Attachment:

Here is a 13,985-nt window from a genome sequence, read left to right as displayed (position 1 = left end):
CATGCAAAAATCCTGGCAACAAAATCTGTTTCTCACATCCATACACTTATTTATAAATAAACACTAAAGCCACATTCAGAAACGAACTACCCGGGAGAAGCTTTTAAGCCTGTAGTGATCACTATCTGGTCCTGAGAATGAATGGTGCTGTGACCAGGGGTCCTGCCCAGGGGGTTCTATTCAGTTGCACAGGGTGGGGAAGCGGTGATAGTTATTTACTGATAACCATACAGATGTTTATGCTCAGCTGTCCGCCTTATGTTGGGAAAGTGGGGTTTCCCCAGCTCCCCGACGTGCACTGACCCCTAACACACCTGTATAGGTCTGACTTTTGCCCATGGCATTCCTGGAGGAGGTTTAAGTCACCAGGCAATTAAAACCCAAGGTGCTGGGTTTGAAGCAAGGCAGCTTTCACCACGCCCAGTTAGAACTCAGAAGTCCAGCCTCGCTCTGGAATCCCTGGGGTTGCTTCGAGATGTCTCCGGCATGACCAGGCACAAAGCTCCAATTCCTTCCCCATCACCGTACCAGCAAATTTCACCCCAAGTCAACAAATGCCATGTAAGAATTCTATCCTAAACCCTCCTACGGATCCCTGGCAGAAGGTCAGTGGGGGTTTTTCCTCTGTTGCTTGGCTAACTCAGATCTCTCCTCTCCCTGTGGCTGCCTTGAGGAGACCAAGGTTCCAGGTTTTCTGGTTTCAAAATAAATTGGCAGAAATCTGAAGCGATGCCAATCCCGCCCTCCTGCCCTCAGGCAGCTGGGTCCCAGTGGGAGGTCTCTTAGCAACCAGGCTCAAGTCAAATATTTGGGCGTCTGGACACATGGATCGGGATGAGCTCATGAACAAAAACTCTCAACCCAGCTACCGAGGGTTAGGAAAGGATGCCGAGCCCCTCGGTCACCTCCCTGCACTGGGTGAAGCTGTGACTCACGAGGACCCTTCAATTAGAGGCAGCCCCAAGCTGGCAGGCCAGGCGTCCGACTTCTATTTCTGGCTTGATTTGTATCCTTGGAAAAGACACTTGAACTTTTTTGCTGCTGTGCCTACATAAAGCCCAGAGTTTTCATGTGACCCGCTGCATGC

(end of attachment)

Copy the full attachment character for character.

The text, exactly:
Here is a 13,985-nt window from a genome sequence, read left to right as displayed (position 1 = left end):
CATGCAAAAATCCTGGCAACAAAATCTGTTTCTCACATCCATACACTTATTTATAAATAAACACTAAAGCCACATTCAGAAACGAACTACCCGGGAGAAGCTTTTAAGCCTGTAGTGATCACTATCTGGTCCTGAGAATGAATGGTGCTGTGACCAGGGGTCCTGCCCAGGGGGTTCTATTCAGTTGCACAGGGTGGGGAAGCGGTGATAGTTATTTACTGATAACCATACAGATGTTTATGCTCAGCTGTCCGCCTTATGTTGGGAAAGTGGGGTTTCCCCAGCTCCCCGACGTGCACTGACCCCTAACACACCTGTATAGGTCTGACTTTTGCCCATGGCATTCCTGGAGGAGGTTTAAGTCACCAGGCAATTAAAACCCAAGGTGCTGGGTTTGAAGCAAGGCAGCTTTCACCACGCCCAGTTAGAACTCAGAAGTCCAGCCTCGCTCTGGAATCCCTGGGGTTGCTTCGAGATGTCTCCGGCATGACCAGGCACAAAGCTCCAATTCCTTCCCCATCACCGTACCAGCAAATTTCACCCCAAGTCAACAAATGCCATGTAAGAATTCTATCCTAAACCCTCCTACGGATCCCTGGCAGAAGGTCAGTGGGGGTTTTTCCTCTGTTGCTTGGCTAACTCAGATCTCTCCTCTCCCTGTGGCTGCCTTGAGGAGACCAAGGTTCCAGGTTTTCTGGTTTCAAAATAAATTGGCAGAAATCTGAAGCGATGCCAATCCCGCCCTCCTGCCCTCAGGCAGCTGGGTCCCAGTGGGAGGTCTCTTAGCAACCAGGCTCAAGTCAAATATTTGGGCGTCTGGACACATGGATCGGGATGAGCTCATGAACAAAAACTCTCAACCCAGCTACCGAGGGTTAGGAAAGGATGCCGAGCCCCTCGGTCACCTCCCTGCACTGGGTGAAGCTGTGACTCACGAGGACCCTTCAATTAGAGGCAGCCCCAAGCTGGCAGGCCAGGCGTCCGACTTCTATTTCTGGCTTGATTTGTATCCTTGGAAAAGACACTTGAACTTTTTTGCTGCTGTGCCTACATAAAGCCCAGAGTTTTCATGTGACCCGCTGCATGC